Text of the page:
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Declassified US Spy Satellites Reveal Rare Look at Secret Cold War Space Program

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Twenty-five years after their top-secret, Cold War-era missions ended, two clandestine American satellite programs were declassified Saturday (Sept. 17) with the unveiling of three of the United States’ most closely guarded assets: the KH-7 GAMBIT, the KH-8 GAMBIT 3 and the KH-9 HEXAGON spy satellites.

The vintage National Reconnaissance Office satellites were displayed to the public Saturday in a one-day-only exhibit at the Smithsonian National Air and Space Museum’s Udvar-Hazy Center at Dulles Airport, Va. The three spacecraft were the centerpiece of the NRO’s invitation-only, 50th Anniversary Gala celebration held at the center last evening.

Saturday’s spysat unveiling was attended by a number of jubilant NRO veterans who developed and refined the classified spacecraft and its components for decades in secret, finally able to show their wives and families what they actually did ‘at the office’ for so many years. Both of the newly declassified satellite systems, GAMBIT and HEXAGON, followed the U.S. military’s frontrunner spy satellite system CORONA, which was declassified in 1995.

This National Reconnaissance Office released graphic depicts the huge HEXAGON spy satellite, a Cold War era surveillance craft that flew reconnaissance missions from 1971 to 1986.

This National Reconnaissance Office released graphic depicts the huge HEXAGON spy satellite, a Cold War era surveillance craft that flew reconnaissance missions from 1971 to 1986. The bus-size satellites weighed 30,000 pounds and were 60 feet long.

Big spy satellites revealed

The KH-9 HEXAGON, often referred to by its popular nickname “Big Bird,” lived up to its legendary expectations. As large as a school bus, the KH-9 HEXAGON carried 60 miles of high resolution photographic film for space surveillance missions.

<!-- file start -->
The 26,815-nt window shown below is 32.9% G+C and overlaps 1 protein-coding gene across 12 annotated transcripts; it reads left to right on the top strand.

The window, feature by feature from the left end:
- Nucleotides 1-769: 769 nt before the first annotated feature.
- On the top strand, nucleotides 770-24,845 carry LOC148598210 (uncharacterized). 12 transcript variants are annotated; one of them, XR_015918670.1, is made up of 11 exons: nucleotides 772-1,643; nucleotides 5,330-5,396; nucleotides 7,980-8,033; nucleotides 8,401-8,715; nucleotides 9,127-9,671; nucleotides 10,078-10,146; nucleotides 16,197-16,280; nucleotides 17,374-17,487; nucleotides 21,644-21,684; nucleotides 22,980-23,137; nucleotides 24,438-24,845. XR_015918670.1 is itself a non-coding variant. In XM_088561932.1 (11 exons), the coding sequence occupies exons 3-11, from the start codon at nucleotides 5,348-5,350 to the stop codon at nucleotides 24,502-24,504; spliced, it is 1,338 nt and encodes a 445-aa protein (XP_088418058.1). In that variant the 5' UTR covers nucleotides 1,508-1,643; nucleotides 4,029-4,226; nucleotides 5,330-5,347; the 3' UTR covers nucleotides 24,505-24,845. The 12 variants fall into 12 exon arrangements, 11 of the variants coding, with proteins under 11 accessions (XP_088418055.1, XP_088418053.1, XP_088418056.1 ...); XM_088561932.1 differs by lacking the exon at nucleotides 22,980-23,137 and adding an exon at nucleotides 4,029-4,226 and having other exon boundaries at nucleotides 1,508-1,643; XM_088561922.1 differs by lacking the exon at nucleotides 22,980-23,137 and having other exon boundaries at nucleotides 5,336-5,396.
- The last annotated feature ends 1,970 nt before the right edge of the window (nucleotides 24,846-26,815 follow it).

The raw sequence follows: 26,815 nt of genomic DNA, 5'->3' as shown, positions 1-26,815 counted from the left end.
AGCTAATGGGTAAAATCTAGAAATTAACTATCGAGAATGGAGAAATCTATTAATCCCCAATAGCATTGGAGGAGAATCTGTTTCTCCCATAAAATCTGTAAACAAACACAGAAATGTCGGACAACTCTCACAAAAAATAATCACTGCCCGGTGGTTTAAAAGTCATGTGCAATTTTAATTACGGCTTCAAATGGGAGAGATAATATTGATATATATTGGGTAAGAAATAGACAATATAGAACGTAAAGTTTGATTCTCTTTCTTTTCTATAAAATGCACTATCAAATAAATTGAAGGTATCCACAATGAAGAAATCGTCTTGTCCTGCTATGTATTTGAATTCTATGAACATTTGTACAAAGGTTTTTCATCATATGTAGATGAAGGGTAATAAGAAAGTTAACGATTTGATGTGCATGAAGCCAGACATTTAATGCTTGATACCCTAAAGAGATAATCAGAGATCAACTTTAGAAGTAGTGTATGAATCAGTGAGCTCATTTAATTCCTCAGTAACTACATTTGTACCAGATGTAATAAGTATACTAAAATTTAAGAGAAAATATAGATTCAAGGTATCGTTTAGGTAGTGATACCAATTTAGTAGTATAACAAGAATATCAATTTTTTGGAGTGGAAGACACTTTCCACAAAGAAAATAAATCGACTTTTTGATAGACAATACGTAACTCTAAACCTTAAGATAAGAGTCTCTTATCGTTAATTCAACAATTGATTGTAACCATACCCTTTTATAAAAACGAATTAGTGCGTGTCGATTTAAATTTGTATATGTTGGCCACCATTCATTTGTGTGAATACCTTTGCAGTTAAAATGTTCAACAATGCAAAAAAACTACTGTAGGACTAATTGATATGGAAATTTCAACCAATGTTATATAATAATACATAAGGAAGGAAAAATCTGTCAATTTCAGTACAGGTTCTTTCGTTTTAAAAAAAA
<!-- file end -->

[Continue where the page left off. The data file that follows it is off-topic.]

Military space historian Dwayne A. Day was exuberant after his first look at the KH-9 HEXAGON.

“This was some bad-ass technology,” Day told SPACE.com. “The Russians didn’t have anything like it.”

Day, co-editor of “Eye in the Sky: The Story of the CoronaSpy Satellites,” noted that “it took the Soviets on average five to 10 years to catch up during the Cold War, and in many cases they never really matched American capabilities.”

Phil Pressel, designer of the HEXAGON’s panoramic ‘optical bar’ imaging cameras, agreed with Day’s assessment.

“This is still the most complicated system we’ve ever put into orbit …Period.”

The HEXAGON’s twin optical bar panoramic mirror cameras rotated as the swept back and forth as the satellite flew over Earth, a process that intelligence officials referred to as “mowing the lawn.”

Phil Pressel, one of the developers of the KH-9 Hexagon's panoramic camera system, proudly points out some of the spacecraft's once highly-classified features, which he had been unable to discuss publicly until the NRO's Sept. 17, 2011 declassification.of

Phil Pressel, one of the developers of the KH-9 Hexagon’s panoramic camera system, proudly points out some of the spacecraft’s once highly-classified features, a life’s work that he had been unable to discuss publicly until the NRO’s Sept. 17, 2011 declassification of the massive spy satellite.

Each 6-inch wide frame of HEXAGON film capturing a wide swath of terrain covering 370 nautical miles — the distance from Cincinnati to Washington — on each pass over the former Soviet Union and China. The satellites had a resolution of about 2 to 3 feet (0.6 to nearly 1 meter), according to the NRO. [10 Ways the Government Watches You]

According to documents released by the NRO, each HEXAGON satellite mission lasted about 124 days, with the satellite launching four film return capsules that could send its photos back to Earth. An aircraft would catch the return capsule in mid-air by snagging its parachute following the canister’s re-entry.